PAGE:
Protestors urge PA to take action against sectarian violence

Sarah Carr
5 Min Read

CAIRO: Protestors called on the People’s Assembly to take decisive action against sectarian acts of violence Wednesday at a protest held outside parliament.

“Egypt is for all Egyptians the roughly 50 protestors chanted while holding up photographs of Abanop Kamal, one of six Coptic young men shot dead outside a church in Upper Egypt’s Nagaa Hammadi on Coptic Christmas eve, Jan. 6.

The National Committee Against Sectarian Violence, which organized the protest, was formed three days before the Nagaa Hammadi shootings.

Since its formation the National Committee has been campaigning for legislative and social reform to end religious discrimination against Egypt’s Christian minority. A delegation of activists and political figures left the protest to submit a letter from the National Committee to PA Speaker Fathi Sorour, and present these demands.

University professor and activist Abdel-Gelil Mostafa formed part of this delegation.

Before going in to meet Sorour, Mostafa commented that “the idea of co-existence was invented by Egypt.

“A new spirit has emerged however because of a failure to apply the law properly. Islam itself preaches the principle of complete equality. Legislation must be enacted preventing all discrimination, Mostafa said.

Commenting on the security response to acts of sectarian violence, Mostafa said that “the government has a duty to protect citizens.

“The interior ministry must return to this principle rather than simply protecting the regime, Mostafa added.

Copts and political activists have rejected claims by authorities that the Nagaa Hammadi shootings were criminal, rather than sectarian, in nature, alleging that the shootings were just part of a series of sectarian acts targeting Copts whose perpetrators have not been brought to justice.

Activists say that a failure to hold to account perpetrators leads to their recurrence. They also maintain that Egypt’s Christians routinely experience discrimination in areas such as the right of Christians to construct and maintain churches compared with the rules governing the construction of mosques.

“Criminal proceedings against perpetrators of sectarian crimes are no longer enough, the letter reads.

“What is needed now is to confront this problem at its roots.The problem is in essence political with legal, policing, cultural and media dimensions, it continues.

The National Committee is calling for new legislation to ensure respect for the principle of citizenship enshrined in the Egyptian constitution. Two draft laws have already been submitted to parliament to that effect. The first calls for equality in legislation governing the building and maintenance of places of worship and was drawn up in 2005.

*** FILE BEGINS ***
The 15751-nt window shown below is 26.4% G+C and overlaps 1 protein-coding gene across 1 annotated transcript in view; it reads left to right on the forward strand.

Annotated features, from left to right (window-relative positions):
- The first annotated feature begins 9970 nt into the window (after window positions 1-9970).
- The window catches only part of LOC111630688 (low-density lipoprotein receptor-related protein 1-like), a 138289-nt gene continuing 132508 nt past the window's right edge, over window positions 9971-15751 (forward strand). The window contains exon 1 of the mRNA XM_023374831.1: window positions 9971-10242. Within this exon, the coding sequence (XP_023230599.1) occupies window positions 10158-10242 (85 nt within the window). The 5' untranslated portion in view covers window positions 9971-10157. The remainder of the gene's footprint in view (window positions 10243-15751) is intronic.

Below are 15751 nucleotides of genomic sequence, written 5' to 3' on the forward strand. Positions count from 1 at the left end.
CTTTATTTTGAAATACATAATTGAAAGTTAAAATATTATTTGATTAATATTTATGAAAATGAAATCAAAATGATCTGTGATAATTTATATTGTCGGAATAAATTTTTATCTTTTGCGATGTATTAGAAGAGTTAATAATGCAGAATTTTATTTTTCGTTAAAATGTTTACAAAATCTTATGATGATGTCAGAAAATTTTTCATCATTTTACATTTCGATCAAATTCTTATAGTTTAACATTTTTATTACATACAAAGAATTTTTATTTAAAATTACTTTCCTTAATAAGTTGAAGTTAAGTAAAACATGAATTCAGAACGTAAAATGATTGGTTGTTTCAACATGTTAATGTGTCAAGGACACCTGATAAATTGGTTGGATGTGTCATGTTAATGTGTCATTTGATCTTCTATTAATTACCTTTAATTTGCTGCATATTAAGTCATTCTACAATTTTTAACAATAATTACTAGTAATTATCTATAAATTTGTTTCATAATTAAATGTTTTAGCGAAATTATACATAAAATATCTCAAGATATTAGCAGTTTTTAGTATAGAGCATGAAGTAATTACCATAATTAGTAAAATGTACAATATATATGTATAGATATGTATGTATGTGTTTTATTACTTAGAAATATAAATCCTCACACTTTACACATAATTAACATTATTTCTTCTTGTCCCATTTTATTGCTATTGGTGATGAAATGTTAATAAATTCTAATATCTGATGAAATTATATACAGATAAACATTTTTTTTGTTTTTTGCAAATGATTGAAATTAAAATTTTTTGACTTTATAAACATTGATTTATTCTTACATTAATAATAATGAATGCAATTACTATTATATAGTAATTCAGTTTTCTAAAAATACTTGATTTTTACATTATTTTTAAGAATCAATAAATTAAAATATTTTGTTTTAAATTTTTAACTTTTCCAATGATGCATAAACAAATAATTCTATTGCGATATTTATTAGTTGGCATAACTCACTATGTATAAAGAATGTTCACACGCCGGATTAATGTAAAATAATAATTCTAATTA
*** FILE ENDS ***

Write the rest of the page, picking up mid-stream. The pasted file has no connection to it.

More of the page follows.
The second draft law, submitted by the governmental National Council for Human Rights, is concerned with equal opportunity rights and anti-discrimination measures.

The National Committee is also calling for laws against incitement to religious hatred and “legislation necessary to protect respect for freedom of belief and bring to account individuals who prevent citizens from freely carrying out religious rituals.

Lawyer and Coptic activist Naguib Gobrael listed other Coptic demands.

He said that Egypt’s Christians, who are estimated to make up between 6-10 percent of Egypt’s population, are calling for a representative number of Coptic members of parliament, greater visibility in the media and the amendment of school curricula, which some Copts say perpetuate misconceptions about Christians and the Christian faith.

Daily News Egypt asked Gobrael whether he was hopeful that the meeting with Sorour would result in positive action being taken.

“I think a re-thinking of the Coptic issue is inevitable given both the increasing tension recently, and the fact that Egypt will later this month be subject to international scrutiny before the United Nations, Gobrael commented.

The United Nations Human Rights Council will examine Egypt’s human rights record on Feb. 17 as part of the Universal Periodic Review process.

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Sarah Carr is a British-Egyptian journalist in Cairo. She blogs at
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